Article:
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George Segal
Born November 26, 1924(1924-11-26)
New York
Died June 9, 2000 (aged 75)
New Brunswick, New Jersey
Nationality American
Field Sculpture, Pop art

George Segal (November 26, 1924 , New York - June 9, 2000, New Brunswick, New Jersey) was an American painter and sculptor associated with the Pop Art movement. He was presented with a National Medal of Arts in 1999.



George Segal, Text accompaniment to The Holocaust Memorial at the California Palace of the Legion of Honor, San Francisco, dedicated 1984.

Although Segal started his art career as a painter, his best known works are cast lifesize figures and the tableaux the figures inhabited. In place of traditional casting techniques, Segal pioneered the use of plaster bandages (plaster-impregnated gauze strips designed for making orthopedic casts) as a sculptural medium. In this process, he first wrapped a model with bandages in sections, then removed the hardened forms and put them back together with more plaster to form a hollow shell. These forms were not used as molds; the shell itself became the final sculpture, including the rough texture of the bandages. Initially, Segal kept the sculptures stark white, but a few years later he began painting them (usually in bright monochrome). Eventually he started having the final forms cast in bronze, sometimes patinated white to resemble the original plaster.

Segal's figures had minimal color and detail, which gave them a ghostly, melancholic appearance. In larger works, one or more figures were placed in anonymous, typically urban environments such as a street corner, bus, or diner. In contrast to the figures, the environments were built using found objects. An example of this work is the sculpture, Chance Meeting, which sold in 2001 for US $600,000. It was one of his highest selling works. The work was created in 1989 and was cast in bronze.[1]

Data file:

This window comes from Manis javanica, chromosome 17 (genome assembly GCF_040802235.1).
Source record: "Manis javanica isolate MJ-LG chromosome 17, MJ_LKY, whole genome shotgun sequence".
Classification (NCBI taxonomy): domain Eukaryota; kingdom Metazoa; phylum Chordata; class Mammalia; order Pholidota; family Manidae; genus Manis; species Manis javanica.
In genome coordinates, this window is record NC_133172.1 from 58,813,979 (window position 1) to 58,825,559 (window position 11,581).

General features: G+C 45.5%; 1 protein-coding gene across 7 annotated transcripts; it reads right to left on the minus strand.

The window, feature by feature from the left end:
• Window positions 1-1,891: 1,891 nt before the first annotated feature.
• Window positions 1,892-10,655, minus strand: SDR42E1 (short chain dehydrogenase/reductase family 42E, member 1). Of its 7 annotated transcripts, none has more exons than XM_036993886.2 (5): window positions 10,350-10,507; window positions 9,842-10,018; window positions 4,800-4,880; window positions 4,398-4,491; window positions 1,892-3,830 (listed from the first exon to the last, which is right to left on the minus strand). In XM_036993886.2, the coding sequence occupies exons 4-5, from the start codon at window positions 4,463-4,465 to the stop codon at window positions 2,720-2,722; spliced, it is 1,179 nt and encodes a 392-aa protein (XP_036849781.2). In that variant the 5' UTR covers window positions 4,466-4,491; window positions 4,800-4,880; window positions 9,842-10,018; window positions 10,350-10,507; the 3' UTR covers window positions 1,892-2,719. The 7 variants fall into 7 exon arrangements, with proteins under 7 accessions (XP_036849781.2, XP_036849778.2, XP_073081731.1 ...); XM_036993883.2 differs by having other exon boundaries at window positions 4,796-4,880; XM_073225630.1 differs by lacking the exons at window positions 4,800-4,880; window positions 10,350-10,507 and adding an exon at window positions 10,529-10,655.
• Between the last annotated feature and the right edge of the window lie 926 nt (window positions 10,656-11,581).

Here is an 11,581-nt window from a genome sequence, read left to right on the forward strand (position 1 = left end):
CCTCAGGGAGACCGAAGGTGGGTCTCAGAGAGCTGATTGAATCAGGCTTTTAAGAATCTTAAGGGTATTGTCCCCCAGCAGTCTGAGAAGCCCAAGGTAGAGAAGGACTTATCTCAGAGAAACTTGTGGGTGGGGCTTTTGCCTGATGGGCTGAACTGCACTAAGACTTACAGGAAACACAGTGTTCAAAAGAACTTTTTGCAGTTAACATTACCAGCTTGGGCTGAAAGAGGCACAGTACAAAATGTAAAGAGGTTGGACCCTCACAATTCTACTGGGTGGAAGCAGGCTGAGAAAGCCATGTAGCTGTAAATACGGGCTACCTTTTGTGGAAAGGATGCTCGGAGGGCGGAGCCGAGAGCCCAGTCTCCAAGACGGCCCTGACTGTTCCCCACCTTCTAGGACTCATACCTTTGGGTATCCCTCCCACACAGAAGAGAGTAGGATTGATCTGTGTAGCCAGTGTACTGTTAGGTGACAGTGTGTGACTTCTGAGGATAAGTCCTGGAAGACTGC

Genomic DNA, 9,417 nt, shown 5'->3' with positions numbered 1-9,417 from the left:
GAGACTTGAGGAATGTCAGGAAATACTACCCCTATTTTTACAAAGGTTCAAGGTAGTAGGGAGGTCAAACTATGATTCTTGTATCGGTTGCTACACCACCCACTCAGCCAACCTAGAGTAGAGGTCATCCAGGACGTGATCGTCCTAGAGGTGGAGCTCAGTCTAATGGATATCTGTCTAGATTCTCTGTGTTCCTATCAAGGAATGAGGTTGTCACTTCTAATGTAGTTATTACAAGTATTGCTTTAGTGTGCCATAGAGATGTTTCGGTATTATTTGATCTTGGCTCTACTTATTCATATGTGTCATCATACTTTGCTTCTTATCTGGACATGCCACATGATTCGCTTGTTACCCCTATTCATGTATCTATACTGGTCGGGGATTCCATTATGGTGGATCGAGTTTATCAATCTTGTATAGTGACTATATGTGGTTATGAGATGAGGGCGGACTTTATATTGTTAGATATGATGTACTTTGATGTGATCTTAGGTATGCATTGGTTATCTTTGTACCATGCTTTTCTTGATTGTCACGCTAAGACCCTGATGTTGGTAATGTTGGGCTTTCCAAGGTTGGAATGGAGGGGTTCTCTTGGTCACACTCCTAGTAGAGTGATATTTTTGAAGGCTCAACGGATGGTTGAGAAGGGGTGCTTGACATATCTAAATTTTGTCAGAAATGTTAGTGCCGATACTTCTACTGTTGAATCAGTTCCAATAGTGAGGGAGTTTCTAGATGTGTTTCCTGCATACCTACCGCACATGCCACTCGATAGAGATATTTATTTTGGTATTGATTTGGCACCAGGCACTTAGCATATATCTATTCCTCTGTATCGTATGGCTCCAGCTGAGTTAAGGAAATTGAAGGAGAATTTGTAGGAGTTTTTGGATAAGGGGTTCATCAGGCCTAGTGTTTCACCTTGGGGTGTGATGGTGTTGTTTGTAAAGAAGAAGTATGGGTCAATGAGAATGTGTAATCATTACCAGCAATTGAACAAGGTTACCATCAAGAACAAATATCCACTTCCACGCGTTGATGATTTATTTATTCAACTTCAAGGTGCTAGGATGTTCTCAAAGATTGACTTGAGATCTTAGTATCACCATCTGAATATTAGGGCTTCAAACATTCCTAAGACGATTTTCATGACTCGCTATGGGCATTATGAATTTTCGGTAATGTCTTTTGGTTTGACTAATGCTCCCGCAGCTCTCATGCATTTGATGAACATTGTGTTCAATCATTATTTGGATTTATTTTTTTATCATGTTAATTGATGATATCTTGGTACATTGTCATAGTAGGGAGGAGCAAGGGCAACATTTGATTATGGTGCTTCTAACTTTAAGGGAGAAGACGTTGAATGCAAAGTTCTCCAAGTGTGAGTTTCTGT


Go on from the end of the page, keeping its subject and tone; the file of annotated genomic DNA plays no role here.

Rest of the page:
From the 1950s until his death Segal lived on a chicken farm in South Brunswick Township, New Jersey.[2] He only ran the chicken farm for a few years, but he used the space to hold annual picnics for his friends from the New York art world. His location in central New Jersey also led to friendships with professors from the Rutgers University art department. Segal introduced several Rutgers professors to John Cage, and took part in Cage's legendary experimental composition classes. Allan Kaprow coined the term Happening to describe the art performances that took place on Segal's farm in the Spring of 1957. Events for Yam Fest also took place there. Segal was married to Helen Segal from 1946 until his death in 2000.


  • George Segal (1979). Directed by Michael Blackwood. Documentary about Segal, who discusses and is shown creating his bronze sculpture Abraham and Isaac, which was originally intended as a memorial for the Kent State shootings of 1970.
  • George Segal: American Still Life (2001). Directed by Amber Edwards. Documentary about the life and work of the internationally acclaimed sculptor, whose trademark life-size plaster casts are familiar to art lovers and ordinary citizens all over the world. USA Today called him "a cultural icon." Segal's sculptures are in major museums and public spaces throughout the country, from the FDR Memorial in Washington to the Holocaust Memorial in San Francisco. Through scenes of him at work casting a model in his studio, interviews with fellow artists, critics and historians, Segal's own thoughtful analysis, and rare archival footage of the Pop Art movement in the '60s, the documentary tells the story of one man's search for a unique way to express himself.

See also




  1. ^ Auction Result: George Segal's Chance Meeting
  2. ^ Turner, Elisa. "Segal exhibit evokes quiet dignity of humdrum lives", The Miami Herald, December 20, 1998. Accessed July 31, 2007. "That compassion is also evident in the work ethic and personality of this artist, who's called himself a Depression baby and who speaks fondly of South Brunswick, N.J., where he's lived since the 1940s, as a working man's town."


External links


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